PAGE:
The youth-written stories in Represent give inspiration and information to teens in foster care while offering staff insight into those teens’ struggles.

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Teacher Lesson Return to "Releasing My Rage"
Releasing My Rage
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Miguel Ayala describes his long struggle with anger. He grew up in a violent home where he was both emotionally and physically abused, and learned to take out his rage on others. Several programs have helped him improve, but he’s still struggling to get a firm grip on his emotions.

Prompts for discussion and/or writing:

--In what ways did Miguel’s mother abuse him? What do you think was the worst thing she did?

--Sometimes Miguel’s mother was very mean, but other times she was very loving. How do you think her inconsistent behavior affect Miguel?

--Miguel never unleashed his anger on his mother. How did this affect him, and where did his anger go instead?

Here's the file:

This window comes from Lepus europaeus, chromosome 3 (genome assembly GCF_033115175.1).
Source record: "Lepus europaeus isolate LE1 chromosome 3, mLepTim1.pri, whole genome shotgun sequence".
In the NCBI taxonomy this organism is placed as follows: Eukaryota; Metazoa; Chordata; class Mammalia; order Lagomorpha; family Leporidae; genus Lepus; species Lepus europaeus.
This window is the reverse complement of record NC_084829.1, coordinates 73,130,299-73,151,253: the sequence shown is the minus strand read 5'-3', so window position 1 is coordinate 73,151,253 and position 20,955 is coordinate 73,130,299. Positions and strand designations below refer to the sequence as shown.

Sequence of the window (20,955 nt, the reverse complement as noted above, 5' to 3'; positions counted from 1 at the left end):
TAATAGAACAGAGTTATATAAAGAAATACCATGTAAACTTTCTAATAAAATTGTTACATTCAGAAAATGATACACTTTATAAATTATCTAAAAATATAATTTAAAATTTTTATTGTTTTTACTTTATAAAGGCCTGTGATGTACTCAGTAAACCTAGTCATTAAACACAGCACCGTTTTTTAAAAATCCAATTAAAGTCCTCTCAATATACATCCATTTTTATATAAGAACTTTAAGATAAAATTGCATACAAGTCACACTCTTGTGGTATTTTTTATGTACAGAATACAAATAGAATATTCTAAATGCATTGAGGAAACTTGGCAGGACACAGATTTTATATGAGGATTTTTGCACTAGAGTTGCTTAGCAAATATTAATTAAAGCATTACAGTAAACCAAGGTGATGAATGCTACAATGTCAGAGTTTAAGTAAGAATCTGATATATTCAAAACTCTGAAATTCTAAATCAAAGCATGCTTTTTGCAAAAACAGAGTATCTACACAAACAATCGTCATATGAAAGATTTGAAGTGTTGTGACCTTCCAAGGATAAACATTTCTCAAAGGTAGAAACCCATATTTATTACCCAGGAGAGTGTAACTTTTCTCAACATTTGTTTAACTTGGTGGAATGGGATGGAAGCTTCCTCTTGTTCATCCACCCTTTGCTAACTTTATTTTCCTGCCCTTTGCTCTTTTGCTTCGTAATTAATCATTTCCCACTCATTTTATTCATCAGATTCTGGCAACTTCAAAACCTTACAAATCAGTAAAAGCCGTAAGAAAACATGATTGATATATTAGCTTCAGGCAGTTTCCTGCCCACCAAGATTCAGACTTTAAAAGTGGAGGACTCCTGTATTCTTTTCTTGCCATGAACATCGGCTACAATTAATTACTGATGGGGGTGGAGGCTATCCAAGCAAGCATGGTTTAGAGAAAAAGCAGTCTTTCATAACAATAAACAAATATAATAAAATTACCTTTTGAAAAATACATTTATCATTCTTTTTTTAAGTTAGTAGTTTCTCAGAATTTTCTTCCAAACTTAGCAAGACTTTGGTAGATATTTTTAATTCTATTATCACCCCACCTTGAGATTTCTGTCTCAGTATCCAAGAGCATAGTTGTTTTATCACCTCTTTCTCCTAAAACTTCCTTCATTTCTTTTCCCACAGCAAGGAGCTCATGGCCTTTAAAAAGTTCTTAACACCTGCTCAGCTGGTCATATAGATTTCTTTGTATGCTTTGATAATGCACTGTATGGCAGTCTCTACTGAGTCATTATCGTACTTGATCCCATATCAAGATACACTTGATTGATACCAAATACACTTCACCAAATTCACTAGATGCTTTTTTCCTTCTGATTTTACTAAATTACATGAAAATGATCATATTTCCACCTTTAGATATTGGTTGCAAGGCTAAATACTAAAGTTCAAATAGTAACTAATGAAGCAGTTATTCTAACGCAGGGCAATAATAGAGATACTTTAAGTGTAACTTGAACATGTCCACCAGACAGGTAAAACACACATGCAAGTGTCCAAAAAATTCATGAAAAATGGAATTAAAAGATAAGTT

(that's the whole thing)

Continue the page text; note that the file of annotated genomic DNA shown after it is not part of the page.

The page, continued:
--Miguel thinks he might have been better had he gone into foster care earlier and escaped the abuse in his house. Do you feel the same way about your situation? Why or why not?

--Miguel doesn’t tell his therapist all his secrets because he’s afraid of going into foster care. Have you ever held back the truth in talking to adults, because you were afraid of the consequences? Were you ever able to open up? Why or why not?

--Miguel still gets angry and doesn’t know what will help him control his emotions. What do you think Miguel needs in his life, to get in better control of his anger?

--What are examples of healthy ways for parents to express anger (and for children to express anger)?

Group activity: Youth can work in pairs or in small groups. Tell the groups they are in charge of designing a program that will help Miguel control his anger. The program can include individual therapy, family counseling, a peer support group, a mentoring program, or anything else the groups can think of. The groups should go into detail about how the therapy or counseling will work. Go around the room, list the suggestions on the board, and discuss.
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